A volunteer who is taking part in the largest hunt for the Loch Ness Monster in 50 years has revealed there were 'sightings' on Saturday (26 August).
The mystery of the Loch Ness Monster has certainly been a long-running one, and searches in recent decades have hardly produced any tangible answers.
Nonetheless, hundreds try every year to find evidence that the beastie does in fact exist.
For a two-day search mission, The Loch Ness Centre at Drumnadrochit has teamed up with a group of researchers from Loch Ness Exploration (LNE) to conduct the biggest surface water study for the creature in over 50 years.
It is thought to be the most in-depth survey since the Loch Ness Investigation Bureau went in search for signs of the monster back in 1972 - some 51 years ago now.
As part of the search mission, a group of volunteers have been using special equipment that has never been used on the loch before to find Nessie.
Drones are also in-use, producing thermal imaging of the infamous waters in the hope of identifying any strange anomalies lurking in the deep.
Well, with day two of the hunt for Loch Ness beginning today, a volunteer on the quest has revealed developments that already took place on Saturday.
Speaking to Sky News, Craig Gallifrey, one of the hundreds of volunteers taking part this weekend, said there were some ‘sightings yesterday’.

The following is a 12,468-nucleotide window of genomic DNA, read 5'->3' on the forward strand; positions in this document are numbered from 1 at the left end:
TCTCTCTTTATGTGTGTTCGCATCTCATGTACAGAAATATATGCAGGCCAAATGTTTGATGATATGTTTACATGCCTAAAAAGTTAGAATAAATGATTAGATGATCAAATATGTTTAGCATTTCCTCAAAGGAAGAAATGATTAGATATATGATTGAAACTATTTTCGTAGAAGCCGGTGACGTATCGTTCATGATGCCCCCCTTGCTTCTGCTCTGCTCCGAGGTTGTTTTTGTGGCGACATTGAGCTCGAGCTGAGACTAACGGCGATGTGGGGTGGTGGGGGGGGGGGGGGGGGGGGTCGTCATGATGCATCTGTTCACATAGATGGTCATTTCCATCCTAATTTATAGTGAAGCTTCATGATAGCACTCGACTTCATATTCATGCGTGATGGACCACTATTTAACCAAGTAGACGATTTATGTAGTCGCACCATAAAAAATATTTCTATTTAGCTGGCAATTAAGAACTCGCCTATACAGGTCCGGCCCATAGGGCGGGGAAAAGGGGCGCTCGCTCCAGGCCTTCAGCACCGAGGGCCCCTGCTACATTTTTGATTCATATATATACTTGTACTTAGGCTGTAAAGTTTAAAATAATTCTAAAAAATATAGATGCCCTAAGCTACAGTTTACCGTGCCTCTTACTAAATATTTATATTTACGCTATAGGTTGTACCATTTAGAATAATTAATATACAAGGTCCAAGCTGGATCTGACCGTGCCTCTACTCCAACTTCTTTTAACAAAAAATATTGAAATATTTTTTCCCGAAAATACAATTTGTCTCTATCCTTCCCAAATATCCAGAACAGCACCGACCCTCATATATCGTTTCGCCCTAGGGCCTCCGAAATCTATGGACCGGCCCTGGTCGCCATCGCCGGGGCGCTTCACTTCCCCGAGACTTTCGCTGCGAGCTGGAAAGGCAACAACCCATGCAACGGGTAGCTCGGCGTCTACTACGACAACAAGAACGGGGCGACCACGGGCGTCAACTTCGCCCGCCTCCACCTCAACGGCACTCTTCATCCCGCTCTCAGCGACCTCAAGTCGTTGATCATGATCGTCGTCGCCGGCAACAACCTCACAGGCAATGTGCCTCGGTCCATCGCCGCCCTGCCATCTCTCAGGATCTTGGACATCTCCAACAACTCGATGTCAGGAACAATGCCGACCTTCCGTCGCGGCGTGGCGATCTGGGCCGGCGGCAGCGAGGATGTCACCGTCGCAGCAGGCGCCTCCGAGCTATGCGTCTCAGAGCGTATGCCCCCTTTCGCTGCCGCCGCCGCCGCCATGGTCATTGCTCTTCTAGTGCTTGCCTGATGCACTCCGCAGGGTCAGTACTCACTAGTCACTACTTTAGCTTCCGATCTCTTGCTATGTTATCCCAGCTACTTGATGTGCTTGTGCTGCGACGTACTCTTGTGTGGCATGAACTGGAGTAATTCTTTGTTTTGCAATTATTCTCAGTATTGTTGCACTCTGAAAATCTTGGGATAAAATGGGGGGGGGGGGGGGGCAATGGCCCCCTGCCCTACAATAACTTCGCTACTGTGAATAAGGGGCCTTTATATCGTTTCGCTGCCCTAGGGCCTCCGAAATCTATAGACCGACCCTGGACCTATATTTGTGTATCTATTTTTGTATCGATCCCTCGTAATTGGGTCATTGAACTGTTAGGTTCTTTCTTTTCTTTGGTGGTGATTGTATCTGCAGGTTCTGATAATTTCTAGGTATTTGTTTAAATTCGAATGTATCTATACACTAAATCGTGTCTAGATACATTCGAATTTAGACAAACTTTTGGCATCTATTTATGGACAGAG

After being asked by Sky News if he thinks the search will provide any sightings, Gallifrey said: "It's hard to say, it would be nice to find something new that might be in the Loch, but with the results on Friday with the four unidentified sounds it's something we going to explore at lot more today (Sunday).
He added: "There were some sightings yesterday which are all being collated so hopefully we will have something by the end of the weekend."
Adding to that, the volunteer said: "There were some reports from people that were watching on webcams and doing the surface watch, so we are just collecting all that evidence."
Speaking ahead of the search, Alan McKenna from LNE said the hope for the search was to find evidence of Nessie's existence.
“Since starting LNE, it’s always been our goal to record, study and analyse all manner of natural behaviour and phenomena that may be more challenging to explain," he said.
“It’s our hope to inspire a new generation of Loch Ness enthusiasts and by joining this large-scale surface watch, you’ll have a real opportunity to personally contribute towards this fascinating mystery that has captivated so many people from around the world.”Featured Image Credit: Getty/ Sky News